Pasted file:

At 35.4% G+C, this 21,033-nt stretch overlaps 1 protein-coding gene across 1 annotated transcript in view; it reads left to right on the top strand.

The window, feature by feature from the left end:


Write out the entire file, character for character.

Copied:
At 35.4% G+C, this 21,033-nt stretch overlaps 1 protein-coding gene across 1 annotated transcript in view; it reads left to right on the top strand.

The window, feature by feature from the left end: